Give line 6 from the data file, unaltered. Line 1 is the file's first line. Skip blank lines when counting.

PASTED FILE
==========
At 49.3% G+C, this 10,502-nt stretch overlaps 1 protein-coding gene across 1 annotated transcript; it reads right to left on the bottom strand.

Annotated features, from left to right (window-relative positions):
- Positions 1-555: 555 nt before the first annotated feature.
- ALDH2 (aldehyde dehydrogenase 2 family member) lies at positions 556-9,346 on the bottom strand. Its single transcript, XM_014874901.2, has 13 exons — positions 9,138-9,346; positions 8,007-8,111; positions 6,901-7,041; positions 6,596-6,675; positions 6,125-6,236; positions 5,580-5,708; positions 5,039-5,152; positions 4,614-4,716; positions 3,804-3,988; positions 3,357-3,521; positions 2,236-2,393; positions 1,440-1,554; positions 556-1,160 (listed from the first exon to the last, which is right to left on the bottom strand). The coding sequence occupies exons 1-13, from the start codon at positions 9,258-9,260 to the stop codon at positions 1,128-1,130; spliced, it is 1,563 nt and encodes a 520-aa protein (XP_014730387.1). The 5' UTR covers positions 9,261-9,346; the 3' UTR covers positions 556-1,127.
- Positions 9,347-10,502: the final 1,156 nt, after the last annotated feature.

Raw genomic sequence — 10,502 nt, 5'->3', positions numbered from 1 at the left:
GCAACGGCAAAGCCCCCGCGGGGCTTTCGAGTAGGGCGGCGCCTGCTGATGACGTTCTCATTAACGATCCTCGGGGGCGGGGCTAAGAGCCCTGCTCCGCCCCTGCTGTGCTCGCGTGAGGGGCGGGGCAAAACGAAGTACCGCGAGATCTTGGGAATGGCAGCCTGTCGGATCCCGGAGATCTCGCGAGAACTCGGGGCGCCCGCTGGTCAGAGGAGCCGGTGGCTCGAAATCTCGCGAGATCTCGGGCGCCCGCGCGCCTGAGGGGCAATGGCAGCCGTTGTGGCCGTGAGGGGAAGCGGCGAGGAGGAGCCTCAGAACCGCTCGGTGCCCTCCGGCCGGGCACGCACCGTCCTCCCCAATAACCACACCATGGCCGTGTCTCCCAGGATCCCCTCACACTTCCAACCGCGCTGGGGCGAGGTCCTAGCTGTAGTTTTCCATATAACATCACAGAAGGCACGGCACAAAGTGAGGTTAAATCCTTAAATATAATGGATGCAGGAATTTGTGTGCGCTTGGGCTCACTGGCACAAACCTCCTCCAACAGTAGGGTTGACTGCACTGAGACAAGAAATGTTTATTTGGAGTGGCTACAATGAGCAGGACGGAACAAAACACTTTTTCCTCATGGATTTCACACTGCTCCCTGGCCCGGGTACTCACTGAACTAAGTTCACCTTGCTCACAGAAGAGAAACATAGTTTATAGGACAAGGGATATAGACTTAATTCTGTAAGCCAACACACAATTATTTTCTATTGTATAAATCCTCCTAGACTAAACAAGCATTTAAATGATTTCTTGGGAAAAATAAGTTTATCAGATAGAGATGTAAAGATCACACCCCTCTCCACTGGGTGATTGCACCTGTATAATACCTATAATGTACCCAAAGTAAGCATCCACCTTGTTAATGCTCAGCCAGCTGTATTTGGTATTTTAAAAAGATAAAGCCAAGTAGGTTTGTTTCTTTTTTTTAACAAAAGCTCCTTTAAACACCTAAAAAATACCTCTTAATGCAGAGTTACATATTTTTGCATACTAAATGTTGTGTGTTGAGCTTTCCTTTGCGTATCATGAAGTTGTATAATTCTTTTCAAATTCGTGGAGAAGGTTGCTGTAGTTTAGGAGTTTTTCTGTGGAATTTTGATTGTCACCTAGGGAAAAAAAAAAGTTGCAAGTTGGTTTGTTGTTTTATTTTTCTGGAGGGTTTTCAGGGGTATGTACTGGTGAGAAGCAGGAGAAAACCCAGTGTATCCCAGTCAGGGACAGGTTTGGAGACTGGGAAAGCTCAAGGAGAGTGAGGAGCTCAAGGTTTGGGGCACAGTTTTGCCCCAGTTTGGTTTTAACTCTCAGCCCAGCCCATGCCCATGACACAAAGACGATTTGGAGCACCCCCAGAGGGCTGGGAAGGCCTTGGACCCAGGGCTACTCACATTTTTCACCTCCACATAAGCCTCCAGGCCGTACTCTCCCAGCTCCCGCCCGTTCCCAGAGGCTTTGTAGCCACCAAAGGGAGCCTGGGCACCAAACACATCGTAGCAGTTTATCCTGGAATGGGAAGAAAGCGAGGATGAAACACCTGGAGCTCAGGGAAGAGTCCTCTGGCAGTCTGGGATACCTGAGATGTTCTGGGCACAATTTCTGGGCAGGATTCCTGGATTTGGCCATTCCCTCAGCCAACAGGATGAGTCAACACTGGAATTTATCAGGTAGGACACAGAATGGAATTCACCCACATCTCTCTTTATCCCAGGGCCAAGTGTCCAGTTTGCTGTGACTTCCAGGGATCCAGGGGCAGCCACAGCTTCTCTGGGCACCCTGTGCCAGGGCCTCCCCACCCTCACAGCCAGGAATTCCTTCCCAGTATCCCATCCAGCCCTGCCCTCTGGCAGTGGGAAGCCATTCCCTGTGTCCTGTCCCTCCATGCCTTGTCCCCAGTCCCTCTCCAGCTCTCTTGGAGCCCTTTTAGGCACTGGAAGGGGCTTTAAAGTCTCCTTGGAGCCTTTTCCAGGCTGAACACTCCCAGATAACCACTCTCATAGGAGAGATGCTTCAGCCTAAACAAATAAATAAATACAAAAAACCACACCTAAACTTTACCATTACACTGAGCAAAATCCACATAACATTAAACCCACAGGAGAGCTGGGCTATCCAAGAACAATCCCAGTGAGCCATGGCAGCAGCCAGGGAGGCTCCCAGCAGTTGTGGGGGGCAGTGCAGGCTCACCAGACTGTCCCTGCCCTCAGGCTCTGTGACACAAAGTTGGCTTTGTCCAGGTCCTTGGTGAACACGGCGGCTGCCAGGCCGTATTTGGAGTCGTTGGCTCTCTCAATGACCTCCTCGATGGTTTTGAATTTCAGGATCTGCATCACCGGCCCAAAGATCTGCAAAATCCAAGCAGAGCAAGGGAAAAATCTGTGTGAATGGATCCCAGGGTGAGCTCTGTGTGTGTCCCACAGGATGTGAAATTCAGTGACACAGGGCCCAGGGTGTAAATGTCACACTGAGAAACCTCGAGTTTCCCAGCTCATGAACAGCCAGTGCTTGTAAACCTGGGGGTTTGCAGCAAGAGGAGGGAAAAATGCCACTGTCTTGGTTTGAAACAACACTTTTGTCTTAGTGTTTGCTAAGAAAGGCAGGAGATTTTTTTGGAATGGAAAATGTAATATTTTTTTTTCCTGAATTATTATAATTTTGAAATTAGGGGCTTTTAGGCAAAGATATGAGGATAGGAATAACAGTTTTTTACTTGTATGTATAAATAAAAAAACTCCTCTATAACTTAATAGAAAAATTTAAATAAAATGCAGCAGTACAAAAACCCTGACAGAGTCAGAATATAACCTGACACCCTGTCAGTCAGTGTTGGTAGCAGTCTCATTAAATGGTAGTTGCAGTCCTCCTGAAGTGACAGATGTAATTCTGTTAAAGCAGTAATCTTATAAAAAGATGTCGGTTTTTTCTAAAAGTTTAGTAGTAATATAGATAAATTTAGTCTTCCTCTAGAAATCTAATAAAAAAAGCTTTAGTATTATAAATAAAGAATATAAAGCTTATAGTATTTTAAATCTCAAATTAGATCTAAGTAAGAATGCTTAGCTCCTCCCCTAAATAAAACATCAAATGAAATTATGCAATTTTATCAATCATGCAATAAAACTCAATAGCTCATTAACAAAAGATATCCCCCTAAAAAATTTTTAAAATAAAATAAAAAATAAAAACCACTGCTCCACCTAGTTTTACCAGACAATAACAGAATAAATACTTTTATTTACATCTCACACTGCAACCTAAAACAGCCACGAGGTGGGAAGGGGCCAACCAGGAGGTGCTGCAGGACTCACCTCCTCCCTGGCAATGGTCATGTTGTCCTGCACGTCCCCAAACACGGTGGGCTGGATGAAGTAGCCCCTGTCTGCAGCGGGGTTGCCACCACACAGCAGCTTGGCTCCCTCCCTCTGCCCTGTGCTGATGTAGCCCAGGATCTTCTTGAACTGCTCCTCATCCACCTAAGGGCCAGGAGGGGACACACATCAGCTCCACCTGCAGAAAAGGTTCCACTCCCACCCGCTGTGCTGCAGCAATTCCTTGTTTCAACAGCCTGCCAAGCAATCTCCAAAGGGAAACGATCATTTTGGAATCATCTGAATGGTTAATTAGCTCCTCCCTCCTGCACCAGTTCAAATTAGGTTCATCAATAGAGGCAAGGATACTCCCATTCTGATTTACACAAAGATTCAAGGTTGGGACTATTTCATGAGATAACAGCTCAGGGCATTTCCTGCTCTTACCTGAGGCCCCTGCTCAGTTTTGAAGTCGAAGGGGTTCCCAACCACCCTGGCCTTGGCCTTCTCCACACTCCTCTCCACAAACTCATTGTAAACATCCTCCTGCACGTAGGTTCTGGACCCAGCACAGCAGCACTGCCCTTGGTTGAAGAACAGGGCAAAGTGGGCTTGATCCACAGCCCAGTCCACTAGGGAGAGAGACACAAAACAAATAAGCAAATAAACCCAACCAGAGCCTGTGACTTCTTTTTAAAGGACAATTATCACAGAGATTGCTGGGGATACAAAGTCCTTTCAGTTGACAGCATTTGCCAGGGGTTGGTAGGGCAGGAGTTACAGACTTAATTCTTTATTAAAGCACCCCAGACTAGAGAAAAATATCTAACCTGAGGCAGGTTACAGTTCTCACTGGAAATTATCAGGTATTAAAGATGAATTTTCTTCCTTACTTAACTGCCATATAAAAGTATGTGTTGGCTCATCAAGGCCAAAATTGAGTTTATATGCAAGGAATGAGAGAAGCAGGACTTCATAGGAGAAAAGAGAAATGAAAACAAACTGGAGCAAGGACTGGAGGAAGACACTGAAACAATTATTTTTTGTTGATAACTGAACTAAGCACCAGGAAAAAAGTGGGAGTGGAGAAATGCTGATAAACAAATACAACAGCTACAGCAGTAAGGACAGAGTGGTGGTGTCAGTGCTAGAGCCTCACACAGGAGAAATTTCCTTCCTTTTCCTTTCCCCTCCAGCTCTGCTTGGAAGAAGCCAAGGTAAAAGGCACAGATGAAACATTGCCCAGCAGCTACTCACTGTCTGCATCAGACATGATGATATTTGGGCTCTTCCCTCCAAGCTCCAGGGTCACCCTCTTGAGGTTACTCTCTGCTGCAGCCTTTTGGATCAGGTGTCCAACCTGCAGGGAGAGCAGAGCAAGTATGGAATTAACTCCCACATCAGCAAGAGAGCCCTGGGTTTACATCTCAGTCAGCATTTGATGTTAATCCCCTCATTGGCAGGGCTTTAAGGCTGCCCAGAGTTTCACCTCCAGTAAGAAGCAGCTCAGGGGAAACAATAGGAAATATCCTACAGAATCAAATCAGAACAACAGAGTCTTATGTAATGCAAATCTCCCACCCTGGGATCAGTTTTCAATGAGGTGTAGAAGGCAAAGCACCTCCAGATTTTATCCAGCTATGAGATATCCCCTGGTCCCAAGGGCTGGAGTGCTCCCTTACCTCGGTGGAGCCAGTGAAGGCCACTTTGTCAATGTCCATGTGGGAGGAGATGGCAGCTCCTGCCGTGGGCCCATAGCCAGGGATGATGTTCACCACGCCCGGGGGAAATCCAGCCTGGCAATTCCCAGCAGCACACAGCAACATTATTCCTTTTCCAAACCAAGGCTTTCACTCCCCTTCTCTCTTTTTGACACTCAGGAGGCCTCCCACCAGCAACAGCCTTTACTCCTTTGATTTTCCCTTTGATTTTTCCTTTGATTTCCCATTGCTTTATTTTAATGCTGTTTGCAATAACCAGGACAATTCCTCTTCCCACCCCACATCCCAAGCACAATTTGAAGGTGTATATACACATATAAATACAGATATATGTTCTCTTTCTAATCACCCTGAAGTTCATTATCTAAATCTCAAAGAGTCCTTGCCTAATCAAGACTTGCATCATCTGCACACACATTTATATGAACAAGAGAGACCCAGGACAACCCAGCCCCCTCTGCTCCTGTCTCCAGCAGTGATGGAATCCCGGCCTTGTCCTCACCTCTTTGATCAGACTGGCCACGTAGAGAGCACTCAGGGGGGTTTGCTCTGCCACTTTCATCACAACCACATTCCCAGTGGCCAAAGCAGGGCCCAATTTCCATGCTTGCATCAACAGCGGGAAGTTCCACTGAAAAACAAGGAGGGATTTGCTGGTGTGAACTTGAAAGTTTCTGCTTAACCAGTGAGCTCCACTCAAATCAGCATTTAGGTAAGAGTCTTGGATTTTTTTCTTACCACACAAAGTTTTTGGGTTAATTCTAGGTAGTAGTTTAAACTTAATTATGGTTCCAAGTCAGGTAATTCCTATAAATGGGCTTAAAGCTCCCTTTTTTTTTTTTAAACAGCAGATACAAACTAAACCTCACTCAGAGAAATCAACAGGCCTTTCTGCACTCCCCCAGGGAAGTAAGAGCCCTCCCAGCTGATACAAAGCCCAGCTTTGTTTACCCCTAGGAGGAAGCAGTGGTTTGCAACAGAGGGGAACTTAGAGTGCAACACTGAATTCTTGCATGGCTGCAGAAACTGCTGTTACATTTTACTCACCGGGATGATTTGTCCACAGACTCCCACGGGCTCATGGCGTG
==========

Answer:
Raw genomic sequence — 10,502 nt, 5'->3', positions numbered from 1 at the left: